By Fuse and Mitz Vah. Released in Japan as “Tensei Shitara Slime Datta Ken” by Micromagazine Publishing. Released in North America by Yen On. Translated by Kevin Gifford.
Here I am, back with a book that I found deeply frustrating with occasional bursts of promise in its first volume. I have now read the second volume, and the promise is starting to bear fruit – I was more interested in the worldbuilding this time around when it wasn’t trapped in statland, and the occasional moments in the book that are dramatic action scenes or dialogue are decently well told. The problem is that the deeply frustrating parts of the book are still there and still deeply frustrating – in fact I found them even more frustrating because the rest of the book had improved around them. Our slime hero is still a very boring, matter of fact hero whose chief interesting bit is that he really seems to underestimate how amazingly overpowered he is. And he still goes on about stats. On and on and on. I am not a gamer, and I honestly don’t care if your Flame Throw stat has evolved into Flame Hurl when you level up. Spider So What did this too, but that heroine has personality to carry me through it.
We begin with our slime helping his goblin followers build their village, which has now become about the size of a town. They run into some ogres, who are attacking the goblins on the basis of mistaken identity, something that Rimuru tries to correct but to no avail. Fortunately he’s able to defeat them all fairly handily, to the point where they too want to follow him. After naming them (which knocks him out – you’d think he’d learn) they become Ogre Mages, and are various degrees of fantasy types – the noble leader, the smooth ninja spy guy, the cute princess, and (oddly enough) the sexy secretary, who even gets a business suit but unfortunately may not have the temperament for it. And it’s probably a good thing he gained new allies, as he discovers than an army of 200,000 orcs is coming down and destroying everything in its path. Can Rimuru and his allies, along with some lizardmen and a dryad or two, stop the creation of a new demon lord?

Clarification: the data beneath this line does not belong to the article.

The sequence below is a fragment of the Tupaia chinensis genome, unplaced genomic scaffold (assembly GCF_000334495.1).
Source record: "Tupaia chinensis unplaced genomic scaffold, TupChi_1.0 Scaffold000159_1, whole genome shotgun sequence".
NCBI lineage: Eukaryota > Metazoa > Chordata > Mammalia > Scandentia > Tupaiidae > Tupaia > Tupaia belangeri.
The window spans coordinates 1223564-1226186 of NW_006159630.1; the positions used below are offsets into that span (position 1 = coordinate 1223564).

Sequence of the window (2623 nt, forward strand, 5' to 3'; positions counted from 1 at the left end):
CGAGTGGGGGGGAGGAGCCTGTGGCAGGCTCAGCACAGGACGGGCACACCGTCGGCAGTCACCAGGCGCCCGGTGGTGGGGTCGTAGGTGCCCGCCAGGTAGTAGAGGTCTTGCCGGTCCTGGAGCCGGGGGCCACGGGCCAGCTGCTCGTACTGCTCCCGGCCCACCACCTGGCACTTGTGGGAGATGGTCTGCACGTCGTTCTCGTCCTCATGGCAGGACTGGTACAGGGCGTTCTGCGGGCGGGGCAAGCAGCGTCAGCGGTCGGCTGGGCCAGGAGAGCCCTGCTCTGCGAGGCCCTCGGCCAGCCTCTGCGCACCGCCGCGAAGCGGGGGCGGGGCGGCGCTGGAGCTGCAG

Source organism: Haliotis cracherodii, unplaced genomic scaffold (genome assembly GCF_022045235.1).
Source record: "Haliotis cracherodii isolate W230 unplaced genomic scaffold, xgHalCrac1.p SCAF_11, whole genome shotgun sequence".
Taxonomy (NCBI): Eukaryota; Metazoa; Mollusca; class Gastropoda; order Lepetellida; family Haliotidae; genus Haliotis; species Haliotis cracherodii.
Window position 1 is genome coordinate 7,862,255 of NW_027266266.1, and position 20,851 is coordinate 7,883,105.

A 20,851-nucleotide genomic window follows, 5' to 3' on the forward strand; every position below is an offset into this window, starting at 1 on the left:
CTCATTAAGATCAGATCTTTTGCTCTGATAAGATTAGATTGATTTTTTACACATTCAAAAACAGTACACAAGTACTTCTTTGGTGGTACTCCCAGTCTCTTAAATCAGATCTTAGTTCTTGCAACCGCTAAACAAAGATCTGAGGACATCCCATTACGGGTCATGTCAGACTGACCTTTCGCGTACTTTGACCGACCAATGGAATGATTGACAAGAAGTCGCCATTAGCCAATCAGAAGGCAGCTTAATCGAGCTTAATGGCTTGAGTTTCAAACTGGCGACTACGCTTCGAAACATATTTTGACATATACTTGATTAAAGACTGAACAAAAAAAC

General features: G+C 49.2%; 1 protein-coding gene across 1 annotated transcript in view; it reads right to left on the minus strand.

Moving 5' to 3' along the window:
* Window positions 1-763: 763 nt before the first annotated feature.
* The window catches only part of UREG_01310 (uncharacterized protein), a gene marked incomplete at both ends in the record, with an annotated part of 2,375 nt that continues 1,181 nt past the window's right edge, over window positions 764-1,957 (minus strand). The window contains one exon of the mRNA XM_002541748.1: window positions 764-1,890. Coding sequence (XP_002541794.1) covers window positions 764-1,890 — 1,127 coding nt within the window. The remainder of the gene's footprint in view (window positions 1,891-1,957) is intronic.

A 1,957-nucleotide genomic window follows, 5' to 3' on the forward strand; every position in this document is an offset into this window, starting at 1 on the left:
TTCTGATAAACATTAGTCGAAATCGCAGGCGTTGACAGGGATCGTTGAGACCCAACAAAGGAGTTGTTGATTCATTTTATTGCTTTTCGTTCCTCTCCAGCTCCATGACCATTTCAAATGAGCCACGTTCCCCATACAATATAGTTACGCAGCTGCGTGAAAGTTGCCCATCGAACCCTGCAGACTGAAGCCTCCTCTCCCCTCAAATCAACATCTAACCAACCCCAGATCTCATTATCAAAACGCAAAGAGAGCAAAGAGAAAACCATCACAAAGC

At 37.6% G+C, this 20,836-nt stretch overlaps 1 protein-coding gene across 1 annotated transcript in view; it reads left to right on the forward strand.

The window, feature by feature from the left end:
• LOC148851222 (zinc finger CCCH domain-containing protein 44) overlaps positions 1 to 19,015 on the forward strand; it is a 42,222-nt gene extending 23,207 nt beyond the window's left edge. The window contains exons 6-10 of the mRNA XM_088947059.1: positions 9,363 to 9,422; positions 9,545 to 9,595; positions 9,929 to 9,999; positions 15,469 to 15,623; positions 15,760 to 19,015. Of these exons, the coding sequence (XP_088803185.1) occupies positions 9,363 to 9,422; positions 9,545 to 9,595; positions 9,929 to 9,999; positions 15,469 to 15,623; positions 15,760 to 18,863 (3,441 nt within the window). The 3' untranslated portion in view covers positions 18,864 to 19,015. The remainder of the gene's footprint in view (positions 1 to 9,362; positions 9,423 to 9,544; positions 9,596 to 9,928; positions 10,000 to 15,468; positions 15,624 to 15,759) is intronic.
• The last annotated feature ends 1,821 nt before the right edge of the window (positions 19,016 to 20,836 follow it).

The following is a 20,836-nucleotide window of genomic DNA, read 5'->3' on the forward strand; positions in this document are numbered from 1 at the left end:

Again, the bits of the book that are not discussing RPG stats are better this time around. Even Rimuru is more interesting, though I wish he had a personality that would evolve beyond “well, huh. That’s a thing.” The ogres are a more interesting secondary cast than the goblins from the first book, particularly Shion (who is a bomb waiting to go off, I suspect) and Soei, the cool ninja. The lizardmen also are complex, and two of the major villains of this arc get to have nuance and be more than just the typical Japanese “Mwah ha ha!” isekai villain. But… I’m sorry, there are large chunks of this book that are boring as hell. It’s a very lengthy book, probably close to 300 pages in print, and if you cut out Rimuru wanking on about his powers and levelups it would be 1/3 of that size and a much, much better book.
Still, it’s improved enough that I will be giving it a third volume, though I will likely skim the stats as I did here. If you like isekais and don’t mind RPG nerdery, Reincarnated as a Slime should appeal to you.